Whilst there are many things about Dutch Master that are frustrating, one of the more prominent examples in my opinion is the distinctive lack of any proofing or realistic claim of how often you can expect to win.
All that we are really told is that in the 22 days that Ray Morris actually talks about, he says that 11 days have produced a profit. In theory, this means a strike rate of 50%, but honestly, I don’t believe that you can realistically expect this for a longer term. Especially when you factor in that these results for Dutch Master are likely to be cherry picked as the best examples.
How Does Dutch Master Work?
In terms of how Dutch Master works, there are two different key elements (arguably 3, but I will get to that). The first one is quite obvious and that is in the dutching approach. That is a tried and tested method that I have seen work for other people before.
It does however take an approach that requires a lot of effort to really make work and a good understanding of horse racing and what it means to obtain value from a selection. This is what concerns me in terms of Ray Morris.
See, he doesn’t actually talk about the second element of Dutch Master, which is the selection process itself. There is a lot of talk about dutching, as well as that arguable third element (that I will get to shortly), but nothing about finding horses.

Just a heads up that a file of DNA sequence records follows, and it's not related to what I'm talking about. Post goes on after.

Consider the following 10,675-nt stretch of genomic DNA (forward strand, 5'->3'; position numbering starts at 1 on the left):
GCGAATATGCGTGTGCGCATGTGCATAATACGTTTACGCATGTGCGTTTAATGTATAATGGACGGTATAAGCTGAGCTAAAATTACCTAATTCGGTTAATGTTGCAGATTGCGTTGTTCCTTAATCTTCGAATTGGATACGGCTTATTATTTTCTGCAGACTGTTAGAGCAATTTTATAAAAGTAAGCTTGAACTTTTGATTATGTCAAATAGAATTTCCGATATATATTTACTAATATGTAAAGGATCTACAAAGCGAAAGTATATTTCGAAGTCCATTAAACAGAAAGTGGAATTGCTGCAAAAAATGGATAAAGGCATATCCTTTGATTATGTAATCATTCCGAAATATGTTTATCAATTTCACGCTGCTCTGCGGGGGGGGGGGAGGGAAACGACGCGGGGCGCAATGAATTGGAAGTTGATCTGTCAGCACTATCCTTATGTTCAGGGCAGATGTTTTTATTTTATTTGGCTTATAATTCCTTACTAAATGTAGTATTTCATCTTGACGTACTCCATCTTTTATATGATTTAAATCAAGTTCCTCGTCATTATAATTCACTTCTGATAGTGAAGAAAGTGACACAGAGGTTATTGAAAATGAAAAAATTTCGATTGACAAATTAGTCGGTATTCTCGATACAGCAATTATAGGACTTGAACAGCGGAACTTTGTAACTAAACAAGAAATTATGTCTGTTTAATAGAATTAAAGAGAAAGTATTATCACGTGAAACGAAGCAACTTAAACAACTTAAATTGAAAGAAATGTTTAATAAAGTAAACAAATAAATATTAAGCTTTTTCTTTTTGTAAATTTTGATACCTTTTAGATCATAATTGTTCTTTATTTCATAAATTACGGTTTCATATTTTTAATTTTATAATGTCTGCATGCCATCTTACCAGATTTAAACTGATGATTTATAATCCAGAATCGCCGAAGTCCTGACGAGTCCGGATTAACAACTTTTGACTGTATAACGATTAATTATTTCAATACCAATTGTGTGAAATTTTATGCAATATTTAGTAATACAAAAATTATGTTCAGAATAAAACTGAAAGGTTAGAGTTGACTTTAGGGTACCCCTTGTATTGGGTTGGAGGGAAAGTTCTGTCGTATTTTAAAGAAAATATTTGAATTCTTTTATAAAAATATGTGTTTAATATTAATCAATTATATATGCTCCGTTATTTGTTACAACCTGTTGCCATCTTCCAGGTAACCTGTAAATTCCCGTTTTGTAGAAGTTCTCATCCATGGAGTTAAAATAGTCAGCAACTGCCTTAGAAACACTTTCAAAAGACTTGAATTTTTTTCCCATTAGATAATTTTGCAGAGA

This is very worrisome in my opinion. Given the high odds that are involved and the small betting bank, I would want to know that the tipster advising me knows exactly what they are doing. You simply don’t get evidence of that with Dutch Master and that is a problem.
The final (sort of) element is based around backing horses at longer odds. Ray Morris’s method of betting seems to be quite reliant on big winners coming in in order to maintain any profit. I have seen this kind of thing employed elsewhere successfully, however these services have always been fully proofed.
Sure, there is an argument to be made that one horse winning guarantees you a point of profit. As mentioned, Ray Morris is keen to mention this in the sales material for Dutch Master, but if you are losing 16 in a day, that 1 point is a drop in the ocean.